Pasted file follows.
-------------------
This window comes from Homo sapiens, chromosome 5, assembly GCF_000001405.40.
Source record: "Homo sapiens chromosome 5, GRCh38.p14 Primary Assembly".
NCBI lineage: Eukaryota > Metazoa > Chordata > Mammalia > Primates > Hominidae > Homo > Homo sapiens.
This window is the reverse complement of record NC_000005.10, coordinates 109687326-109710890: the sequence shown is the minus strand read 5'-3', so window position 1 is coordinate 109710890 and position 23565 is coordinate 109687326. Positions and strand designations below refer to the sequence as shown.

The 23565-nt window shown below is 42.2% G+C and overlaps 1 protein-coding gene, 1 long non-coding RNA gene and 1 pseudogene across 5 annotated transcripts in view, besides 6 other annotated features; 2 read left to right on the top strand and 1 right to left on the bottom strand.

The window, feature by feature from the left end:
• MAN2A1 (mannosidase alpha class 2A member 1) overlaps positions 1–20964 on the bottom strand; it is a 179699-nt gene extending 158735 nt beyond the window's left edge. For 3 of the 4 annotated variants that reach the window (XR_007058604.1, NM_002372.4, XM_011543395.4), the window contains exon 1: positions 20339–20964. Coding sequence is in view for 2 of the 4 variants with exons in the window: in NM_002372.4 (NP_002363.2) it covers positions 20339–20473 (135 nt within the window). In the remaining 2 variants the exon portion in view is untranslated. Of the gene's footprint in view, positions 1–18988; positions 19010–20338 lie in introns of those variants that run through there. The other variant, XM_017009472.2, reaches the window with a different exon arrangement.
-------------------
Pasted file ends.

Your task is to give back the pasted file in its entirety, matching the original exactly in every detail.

This window comes from Homo sapiens, chromosome 5, assembly GCF_000001405.40.
Source record: "Homo sapiens chromosome 5, GRCh38.p14 Primary Assembly".
NCBI lineage: Eukaryota > Metazoa > Chordata > Mammalia > Primates > Hominidae > Homo > Homo sapiens.
This window is the reverse complement of record NC_000005.10, coordinates 109687326-109710890: the sequence shown is the minus strand read 5'-3', so window position 1 is coordinate 109710890 and position 23565 is coordinate 109687326. Positions and strand designations below refer to the sequence as shown.

The 23565-nt window shown below is 42.2% G+C and overlaps 1 protein-coding gene, 1 long non-coding RNA gene and 1 pseudogene across 5 annotated transcripts in view, besides 6 other annotated features; 2 read left to right on the top strand and 1 right to left on the bottom strand.

The window, feature by feature from the left end:
• MAN2A1 (mannosidase alpha class 2A member 1) overlaps positions 1–20964 on the bottom strand; it is a 179699-nt gene extending 158735 nt beyond the window's left edge. For 3 of the 4 annotated variants that reach the window (XR_007058604.1, NM_002372.4, XM_011543395.4), the window contains exon 1: positions 20339–20964. Coding sequence is in view for 2 of the 4 variants with exons in the window: in NM_002372.4 (NP_002363.2) it covers positions 20339–20473 (135 nt within the window). In the remaining 2 variants the exon portion in view is untranslated. Of the gene's footprint in view, positions 1–18988; positions 19010–20338 lie in introns of those variants that run through there. The other variant, XM_017009472.2, reaches the window with a different exon arrangement.